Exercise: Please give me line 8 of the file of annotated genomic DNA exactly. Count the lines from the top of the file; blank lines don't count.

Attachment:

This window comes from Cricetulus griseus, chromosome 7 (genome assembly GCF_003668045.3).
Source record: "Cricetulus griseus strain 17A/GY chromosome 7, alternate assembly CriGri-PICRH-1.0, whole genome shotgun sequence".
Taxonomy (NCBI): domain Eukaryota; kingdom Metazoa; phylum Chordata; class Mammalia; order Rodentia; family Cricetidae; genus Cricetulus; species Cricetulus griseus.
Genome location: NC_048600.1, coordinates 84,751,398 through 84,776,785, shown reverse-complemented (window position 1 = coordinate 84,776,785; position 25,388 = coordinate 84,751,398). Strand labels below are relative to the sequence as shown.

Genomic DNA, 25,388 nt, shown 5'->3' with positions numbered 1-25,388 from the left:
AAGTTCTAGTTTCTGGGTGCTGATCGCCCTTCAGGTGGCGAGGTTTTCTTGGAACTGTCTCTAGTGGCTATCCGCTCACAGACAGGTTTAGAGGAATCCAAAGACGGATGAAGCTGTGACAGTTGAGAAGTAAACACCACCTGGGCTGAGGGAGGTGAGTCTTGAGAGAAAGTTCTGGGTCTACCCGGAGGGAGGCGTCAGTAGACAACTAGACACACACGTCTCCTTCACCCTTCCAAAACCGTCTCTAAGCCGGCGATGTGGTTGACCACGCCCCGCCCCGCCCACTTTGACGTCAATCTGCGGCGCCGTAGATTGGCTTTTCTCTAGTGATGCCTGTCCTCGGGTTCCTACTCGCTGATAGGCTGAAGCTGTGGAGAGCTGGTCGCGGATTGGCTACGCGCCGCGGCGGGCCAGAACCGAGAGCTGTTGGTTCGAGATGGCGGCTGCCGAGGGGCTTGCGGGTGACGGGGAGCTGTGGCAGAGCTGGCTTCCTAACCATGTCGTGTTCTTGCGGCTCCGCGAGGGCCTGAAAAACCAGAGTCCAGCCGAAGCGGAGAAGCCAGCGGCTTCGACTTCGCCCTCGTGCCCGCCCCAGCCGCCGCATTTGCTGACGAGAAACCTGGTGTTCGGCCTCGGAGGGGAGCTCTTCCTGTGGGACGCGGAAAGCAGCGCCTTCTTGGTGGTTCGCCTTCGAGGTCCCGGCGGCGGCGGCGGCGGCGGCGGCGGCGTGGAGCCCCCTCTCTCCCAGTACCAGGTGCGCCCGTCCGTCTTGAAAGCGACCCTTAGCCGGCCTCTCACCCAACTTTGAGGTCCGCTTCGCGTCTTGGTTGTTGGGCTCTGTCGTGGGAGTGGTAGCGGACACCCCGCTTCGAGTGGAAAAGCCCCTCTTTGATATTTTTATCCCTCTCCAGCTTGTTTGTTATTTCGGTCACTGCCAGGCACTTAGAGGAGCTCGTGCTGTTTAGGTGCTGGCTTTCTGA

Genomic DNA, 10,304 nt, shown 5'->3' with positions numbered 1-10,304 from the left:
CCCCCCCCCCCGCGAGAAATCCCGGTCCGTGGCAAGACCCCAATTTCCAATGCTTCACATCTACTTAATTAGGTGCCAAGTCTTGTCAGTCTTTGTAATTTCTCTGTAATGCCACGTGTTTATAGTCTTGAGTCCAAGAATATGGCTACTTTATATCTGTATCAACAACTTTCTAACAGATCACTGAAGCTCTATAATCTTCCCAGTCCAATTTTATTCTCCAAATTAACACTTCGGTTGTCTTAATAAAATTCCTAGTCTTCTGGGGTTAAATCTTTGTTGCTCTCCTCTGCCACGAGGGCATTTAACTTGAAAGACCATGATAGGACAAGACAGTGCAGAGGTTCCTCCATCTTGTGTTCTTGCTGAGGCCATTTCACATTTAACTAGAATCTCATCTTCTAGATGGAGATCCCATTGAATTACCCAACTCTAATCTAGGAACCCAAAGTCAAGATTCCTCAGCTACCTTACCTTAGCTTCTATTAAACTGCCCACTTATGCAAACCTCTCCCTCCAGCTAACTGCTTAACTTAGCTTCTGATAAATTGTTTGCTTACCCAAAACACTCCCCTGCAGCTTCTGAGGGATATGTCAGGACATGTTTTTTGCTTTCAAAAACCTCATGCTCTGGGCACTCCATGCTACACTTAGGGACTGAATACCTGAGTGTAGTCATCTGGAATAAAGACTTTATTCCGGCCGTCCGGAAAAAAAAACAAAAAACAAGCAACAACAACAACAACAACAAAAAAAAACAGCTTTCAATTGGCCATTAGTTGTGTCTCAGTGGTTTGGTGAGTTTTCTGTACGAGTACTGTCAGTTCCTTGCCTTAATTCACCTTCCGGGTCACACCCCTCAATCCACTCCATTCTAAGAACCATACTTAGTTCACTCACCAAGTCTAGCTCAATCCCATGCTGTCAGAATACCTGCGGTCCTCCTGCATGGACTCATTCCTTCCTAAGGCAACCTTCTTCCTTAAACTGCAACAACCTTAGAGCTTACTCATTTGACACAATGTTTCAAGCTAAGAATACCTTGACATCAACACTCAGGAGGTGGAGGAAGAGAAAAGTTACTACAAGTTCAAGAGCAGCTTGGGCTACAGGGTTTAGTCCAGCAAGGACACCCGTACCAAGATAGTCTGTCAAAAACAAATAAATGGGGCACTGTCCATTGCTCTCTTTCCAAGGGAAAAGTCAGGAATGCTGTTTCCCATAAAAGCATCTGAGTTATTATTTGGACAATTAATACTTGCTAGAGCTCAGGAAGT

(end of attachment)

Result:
CCCCCCCCCCCGCGAGAAATCCCGGTCCGTGGCAAGACCCCAATTTCCAATGCTTCACATCTACTTAATTAGGTGCCAAGTCTTGTCAGTCTTTGTAATTTCTCTGTAATGCCACGTGTTTATAGTCTTGAGTCCAAGAATATGGCTACTTTATATCTGTATCAACAACTTTCTAACAGATCACTGAAGCTCTATAATCTTCCCAGTCCAATTTTATTCTCCAAATTAACACTTCGGTTGTCTTAATAAAATTCCTAGTCTTCTGGGGTTAAATCTTTGTTGCTCTCCTCTGCCACGAGGGCATTTAACTTGAAAGACCATGATAGGACAAGACAGTGCAGAGGTTCCTCCATCTTGTGTTCTTGCTGAGGCCATTTCACATTTAACTAGAATCTCATCTTCTAGATGGAGATCCCATTGAATTACCCAACTCTAATCTAGGAACCCAAAGTCAAGATTCCTCAGCTACCTTACCTTAGCTTCTATTAAACTGCCCACTTATGCAAACCTCTCCCTCCAGCTAACTGCTTAACTTAGCTTCTGATAAATTGTTTGCTTACCCAAAACACTCCCCTGCAGCTTCTGAGGGATATGTCAGGACATGTTTTTTGCTTTCAAAAACCTCATGCTCTGGGCACTCCATGCTACACTTAGGGACTGAATACCTGAGTGTAGTCATCTGGAATAAAGACTTTATTCCGGCCGTCCGGAAAAAAAAACAAAAAACAAGCAACAACAACAACAACAACAAAAAAAAACAGCTTTCAATTGGCCATTAGTTGTGTCTCAGTGGTTTGGTGAGTTTTCTGTACGAGTACTGTCAGTTCCTTGCCTTAATTCACCTTCCGGGTCACACCCCTCAATCCACTCCATTCTAAGAACCATACTTAGTTCACTCACCAAGTCTAGCTCAATCCCATGCTGTCAGAATACCTGCGGTCCTCCTGCATGGACTCATTCCTTCCTAAGGCAACCTTCTTCCTTAAACTGCAACAACCTTAGAGCTTACTCATTTGACACAATGTTTCAAGCTAAGAATACCTTGACATCAACACTCAGGAGGTGGAGGAAGAGAAAAGTTACTACAAGTTCAAGAGCAGCTTGGGCTACAGGGTTTAGTCCAGCAAGGACACCCGTACCAAGATAGTCTGTCAAAAACAAATAAATGGGGCACTGTCCATTGCTCTCTTTCCAAGGGAAAAGTCAGGAATGCTGTTTCCCATAAAAGCATCTGAGTTATTATTTGGACAATTAATACTTGCTAGAGCTCAGGAAGT